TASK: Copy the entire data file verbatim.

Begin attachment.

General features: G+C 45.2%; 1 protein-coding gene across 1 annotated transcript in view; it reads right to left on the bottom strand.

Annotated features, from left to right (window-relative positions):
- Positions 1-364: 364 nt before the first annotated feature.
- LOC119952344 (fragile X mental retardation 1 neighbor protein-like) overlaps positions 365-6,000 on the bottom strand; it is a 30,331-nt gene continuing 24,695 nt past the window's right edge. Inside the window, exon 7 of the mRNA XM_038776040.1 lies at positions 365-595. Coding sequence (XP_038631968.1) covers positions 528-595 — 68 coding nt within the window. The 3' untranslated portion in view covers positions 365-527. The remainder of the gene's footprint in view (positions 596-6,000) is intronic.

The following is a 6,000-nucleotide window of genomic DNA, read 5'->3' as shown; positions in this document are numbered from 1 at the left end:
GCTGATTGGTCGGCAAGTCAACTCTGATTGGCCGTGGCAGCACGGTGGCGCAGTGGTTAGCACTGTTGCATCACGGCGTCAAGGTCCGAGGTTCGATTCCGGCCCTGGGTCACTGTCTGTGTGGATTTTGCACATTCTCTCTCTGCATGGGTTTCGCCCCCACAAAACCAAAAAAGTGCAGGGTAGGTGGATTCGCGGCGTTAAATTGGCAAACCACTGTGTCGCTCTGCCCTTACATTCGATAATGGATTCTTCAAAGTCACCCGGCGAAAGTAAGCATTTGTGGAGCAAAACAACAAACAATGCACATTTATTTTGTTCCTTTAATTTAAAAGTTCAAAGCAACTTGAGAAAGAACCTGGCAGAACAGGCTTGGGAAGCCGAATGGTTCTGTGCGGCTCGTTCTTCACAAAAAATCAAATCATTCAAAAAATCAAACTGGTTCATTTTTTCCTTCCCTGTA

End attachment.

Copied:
General features: G+C 45.2%; 1 protein-coding gene across 1 annotated transcript in view; it reads right to left on the bottom strand.

Annotated features, from left to right (window-relative positions):
- Positions 1-364: 364 nt before the first annotated feature.
- LOC119952344 (fragile X mental retardation 1 neighbor protein-like) overlaps positions 365-6,000 on the bottom strand; it is a 30,331-nt gene continuing 24,695 nt past the window's right edge. Inside the window, exon 7 of the mRNA XM_038776040.1 lies at positions 365-595. Coding sequence (XP_038631968.1) covers positions 528-595 — 68 coding nt within the window. The 3' untranslated portion in view covers positions 365-527. The remainder of the gene's footprint in view (positions 596-6,000) is intronic.

The following is a 6,000-nucleotide window of genomic DNA, read 5'->3' as shown; positions in this document are numbered from 1 at the left end:
GCTGATTGGTCGGCAAGTCAACTCTGATTGGCCGTGGCAGCACGGTGGCGCAGTGGTTAGCACTGTTGCATCACGGCGTCAAGGTCCGAGGTTCGATTCCGGCCCTGGGTCACTGTCTGTGTGGATTTTGCACATTCTCTCTCTGCATGGGTTTCGCCCCCACAAAACCAAAAAAGTGCAGGGTAGGTGGATTCGCGGCGTTAAATTGGCAAACCACTGTGTCGCTCTGCCCTTACATTCGATAATGGATTCTTCAAAGTCACCCGGCGAAAGTAAGCATTTGTGGAGCAAAACAACAAACAATGCACATTTATTTTGTTCCTTTAATTTAAAAGTTCAAAGCAACTTGAGAAAGAACCTGGCAGAACAGGCTTGGGAAGCCGAATGGTTCTGTGCGGCTCGTTCTTCACAAAAAATCAAATCATTCAAAAAATCAAACTGGTTCATTTTTTCCTTCCCTGTA